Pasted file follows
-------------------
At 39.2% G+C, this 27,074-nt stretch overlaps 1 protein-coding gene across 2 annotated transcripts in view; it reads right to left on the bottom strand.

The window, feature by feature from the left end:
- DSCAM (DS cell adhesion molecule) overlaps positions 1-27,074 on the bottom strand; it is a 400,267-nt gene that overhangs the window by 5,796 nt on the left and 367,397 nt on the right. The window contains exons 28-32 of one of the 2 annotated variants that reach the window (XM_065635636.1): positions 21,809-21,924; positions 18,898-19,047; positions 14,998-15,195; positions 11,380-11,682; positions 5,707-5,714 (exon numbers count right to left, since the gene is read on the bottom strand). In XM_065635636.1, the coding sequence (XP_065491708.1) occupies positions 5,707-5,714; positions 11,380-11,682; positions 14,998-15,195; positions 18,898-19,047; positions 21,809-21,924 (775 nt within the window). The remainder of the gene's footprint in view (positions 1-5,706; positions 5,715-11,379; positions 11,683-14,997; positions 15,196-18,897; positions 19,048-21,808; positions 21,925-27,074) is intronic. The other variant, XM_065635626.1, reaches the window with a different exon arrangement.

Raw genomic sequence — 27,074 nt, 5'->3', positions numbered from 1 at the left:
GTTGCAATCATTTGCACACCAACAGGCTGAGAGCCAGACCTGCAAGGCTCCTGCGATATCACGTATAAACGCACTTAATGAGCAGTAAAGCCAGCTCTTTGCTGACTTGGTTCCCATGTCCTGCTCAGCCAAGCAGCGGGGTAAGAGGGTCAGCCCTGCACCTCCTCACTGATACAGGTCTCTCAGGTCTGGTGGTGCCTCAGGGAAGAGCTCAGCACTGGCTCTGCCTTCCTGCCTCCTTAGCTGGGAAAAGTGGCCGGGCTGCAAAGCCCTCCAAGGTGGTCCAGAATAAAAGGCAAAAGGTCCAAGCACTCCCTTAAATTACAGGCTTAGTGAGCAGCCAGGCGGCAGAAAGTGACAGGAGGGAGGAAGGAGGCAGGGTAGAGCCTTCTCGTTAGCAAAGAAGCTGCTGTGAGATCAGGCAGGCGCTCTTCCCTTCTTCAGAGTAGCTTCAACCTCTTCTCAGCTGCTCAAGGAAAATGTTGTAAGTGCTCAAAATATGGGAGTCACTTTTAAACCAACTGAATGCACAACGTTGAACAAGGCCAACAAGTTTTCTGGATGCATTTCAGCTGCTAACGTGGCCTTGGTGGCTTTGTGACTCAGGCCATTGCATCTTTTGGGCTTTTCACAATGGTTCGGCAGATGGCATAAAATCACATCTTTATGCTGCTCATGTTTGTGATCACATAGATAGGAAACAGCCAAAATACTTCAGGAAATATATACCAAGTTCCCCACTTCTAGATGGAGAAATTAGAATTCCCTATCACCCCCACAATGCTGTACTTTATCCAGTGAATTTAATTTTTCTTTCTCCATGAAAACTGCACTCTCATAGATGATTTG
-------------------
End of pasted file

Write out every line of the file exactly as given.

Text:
At 39.2% G+C, this 27,074-nt stretch overlaps 1 protein-coding gene across 2 annotated transcripts in view; it reads right to left on the bottom strand.

The window, feature by feature from the left end:
- DSCAM (DS cell adhesion molecule) overlaps positions 1-27,074 on the bottom strand; it is a 400,267-nt gene that overhangs the window by 5,796 nt on the left and 367,397 nt on the right. The window contains exons 28-32 of one of the 2 annotated variants that reach the window (XM_065635636.1): positions 21,809-21,924; positions 18,898-19,047; positions 14,998-15,195; positions 11,380-11,682; positions 5,707-5,714 (exon numbers count right to left, since the gene is read on the bottom strand). In XM_065635636.1, the coding sequence (XP_065491708.1) occupies positions 5,707-5,714; positions 11,380-11,682; positions 14,998-15,195; positions 18,898-19,047; positions 21,809-21,924 (775 nt within the window). The remainder of the gene's footprint in view (positions 1-5,706; positions 5,715-11,379; positions 11,683-14,997; positions 15,196-18,897; positions 19,048-21,808; positions 21,925-27,074) is intronic. The other variant, XM_065635626.1, reaches the window with a different exon arrangement.

Raw genomic sequence — 27,074 nt, 5'->3', positions numbered from 1 at the left:
GTTGCAATCATTTGCACACCAACAGGCTGAGAGCCAGACCTGCAAGGCTCCTGCGATATCACGTATAAACGCACTTAATGAGCAGTAAAGCCAGCTCTTTGCTGACTTGGTTCCCATGTCCTGCTCAGCCAAGCAGCGGGGTAAGAGGGTCAGCCCTGCACCTCCTCACTGATACAGGTCTCTCAGGTCTGGTGGTGCCTCAGGGAAGAGCTCAGCACTGGCTCTGCCTTCCTGCCTCCTTAGCTGGGAAAAGTGGCCGGGCTGCAAAGCCCTCCAAGGTGGTCCAGAATAAAAGGCAAAAGGTCCAAGCACTCCCTTAAATTACAGGCTTAGTGAGCAGCCAGGCGGCAGAAAGTGACAGGAGGGAGGAAGGAGGCAGGGTAGAGCCTTCTCGTTAGCAAAGAAGCTGCTGTGAGATCAGGCAGGCGCTCTTCCCTTCTTCAGAGTAGCTTCAACCTCTTCTCAGCTGCTCAAGGAAAATGTTGTAAGTGCTCAAAATATGGGAGTCACTTTTAAACCAACTGAATGCACAACGTTGAACAAGGCCAACAAGTTTTCTGGATGCATTTCAGCTGCTAACGTGGCCTTGGTGGCTTTGTGACTCAGGCCATTGCATCTTTTGGGCTTTTCACAATGGTTCGGCAGATGGCATAAAATCACATCTTTATGCTGCTCATGTTTGTGATCACATAGATAGGAAACAGCCAAAATACTTCAGGAAATATATACCAAGTTCCCCACTTCTAGATGGAGAAATTAGAATTCCCTATCACCCCCACAATGCTGTACTTTATCCAGTGAATTTAATTTTTCTTTCTCCATGAAAACTGCACTCTCATAGATGATTTG